Nelson was 24 years old and probably living in Ganges when he enlisted in Company I on May 13, 1861, along with his younger brother David (known as Lyman). They may have been related to Washington Davis of Company A (his father’s name was Nelson). According to one source, David and Nelson were among the second wave of recruits to come out of Ottawa County and did not in fact enlist until the end of May, along with Albert Hamlin, Calvin Hall, Joseph Payne, Albert Gardner, James Rhodes, Perry Goshorn, Sylvester Gay, Joseph Solder (Josiah Schuler), Quincy Lamereaux, William Suret and John Ward.

Sometime during 1861 Nelson was struck with measles. (His brother David also suffered from measles in July of 1861.) He eventually recovered (as did his brother) and was on duty with the regiment when it join in the opening phases of McClellan’s Peninsular Campaign in Virginia in the spring of 1861. On May 29th Nelson wrote home to his mother,

It is not much that I have to write this time. I received yours of the 13th last night; it found me in good health and I hope this will find you all as well as it leaves me. You wanted me to help you to a pair of light shoes. Now I would do it if I had the money. From the time we left Yorktown till within a few days I bought my own living for I was sick and could not eat government food. We shall get our pay before many days and when we get it I will send the required amount. I shall not write anything of our late movements for it has been forbidden and I think it . . . is not our business to write home what is transpiring here. It is warm and pleasant here; corn is large enough to hoe; wheat is headed out; string beans are ripe. The season of cherries will soon be at hand and then I will enjoy myself while they last. I was sick with the measles last year when they was ripe. L. [his brother Lyman] has just got back from the spring with some cool water and I feel like indulging to the extent of a canteen full or less. I expect that you will see me at home sometime in July provided we both live for it is my opinion that the game of Rebellion is nearly played out. We made a point [?] at Williamsburg and we will shank [?] them at Richmond. Well I have wrote more than I expected when I commenced but my head is not quite empty so I will . . . write a little more. The Allegan boys are all here and they are all well. Harry Campion has been promoted to a corporalship. I guess that I won’t write much more for I am tired of writing; write often I will write when I can. Love to all and keep a share to yourself.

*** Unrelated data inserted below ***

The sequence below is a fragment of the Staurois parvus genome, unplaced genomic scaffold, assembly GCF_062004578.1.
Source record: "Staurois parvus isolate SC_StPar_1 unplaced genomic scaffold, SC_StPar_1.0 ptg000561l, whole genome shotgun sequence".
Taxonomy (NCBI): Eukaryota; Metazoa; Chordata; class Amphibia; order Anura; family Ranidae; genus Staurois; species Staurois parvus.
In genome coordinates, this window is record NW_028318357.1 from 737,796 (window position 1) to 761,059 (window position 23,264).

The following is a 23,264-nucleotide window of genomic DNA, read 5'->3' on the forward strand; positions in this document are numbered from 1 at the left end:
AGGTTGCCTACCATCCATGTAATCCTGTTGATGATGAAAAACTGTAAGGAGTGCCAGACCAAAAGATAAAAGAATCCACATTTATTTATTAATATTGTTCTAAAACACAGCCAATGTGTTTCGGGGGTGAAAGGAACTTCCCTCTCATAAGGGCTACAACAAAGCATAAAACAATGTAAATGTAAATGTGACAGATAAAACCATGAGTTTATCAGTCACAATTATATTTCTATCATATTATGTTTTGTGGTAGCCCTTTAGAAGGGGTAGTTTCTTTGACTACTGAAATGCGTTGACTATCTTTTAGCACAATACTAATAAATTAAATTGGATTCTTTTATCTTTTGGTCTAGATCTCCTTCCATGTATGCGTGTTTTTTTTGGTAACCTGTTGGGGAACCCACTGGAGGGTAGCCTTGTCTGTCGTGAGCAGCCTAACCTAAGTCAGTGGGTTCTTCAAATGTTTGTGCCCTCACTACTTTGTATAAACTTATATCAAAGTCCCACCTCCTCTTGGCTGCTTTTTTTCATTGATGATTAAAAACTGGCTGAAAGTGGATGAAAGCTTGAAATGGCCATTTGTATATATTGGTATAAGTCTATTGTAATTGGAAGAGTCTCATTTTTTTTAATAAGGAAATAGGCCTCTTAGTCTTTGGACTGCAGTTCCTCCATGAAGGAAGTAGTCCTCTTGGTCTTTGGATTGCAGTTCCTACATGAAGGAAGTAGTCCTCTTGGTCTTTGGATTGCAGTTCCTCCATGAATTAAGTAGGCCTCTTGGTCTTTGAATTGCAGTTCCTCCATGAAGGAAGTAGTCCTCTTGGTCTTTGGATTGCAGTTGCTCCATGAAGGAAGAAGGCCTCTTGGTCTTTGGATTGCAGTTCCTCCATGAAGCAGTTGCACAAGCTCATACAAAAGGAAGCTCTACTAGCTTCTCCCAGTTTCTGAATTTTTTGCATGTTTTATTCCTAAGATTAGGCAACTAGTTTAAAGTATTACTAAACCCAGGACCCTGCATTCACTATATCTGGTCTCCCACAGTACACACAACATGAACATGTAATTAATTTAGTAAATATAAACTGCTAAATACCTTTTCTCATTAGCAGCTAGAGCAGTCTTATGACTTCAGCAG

Nelson added a postscript to his brother (or brother-in-law?) Oliver (Corman?):

I shan’t write to you until you write to me. Oll you had better enlist; Uncle Sam gives us two drinks of good whiskey every day [although] I don’t indulge; he also gives us plenty of hard bread, bacon, sugar and coffee, also plenty of beans. Lyman and I carry a three-quart dish to cool beans in; we can eat the full of it at one meal and wish that it held more. I was pretty hard up for nearly a month but I am well now. I hope that you are in as good health as your humble writer. Well Oll I will close for this time. Write soon. I remain your affectionate brother, Nelson.

Nelson was killed in action on May 31, 1862, at Fair Oaks, Virginia. It is quite likely that his remains were returned to Michigan and he was interred in Taylor cemetery, Ganges, Allegan County; buried next to him is his brother David.

In February of 1863 his mother applied for and received a pension (no. 146670). In 1870 there was a Vermont-born Susan Davis, age 65 living with the Richard Ames family in Saugatuck, Allegan County.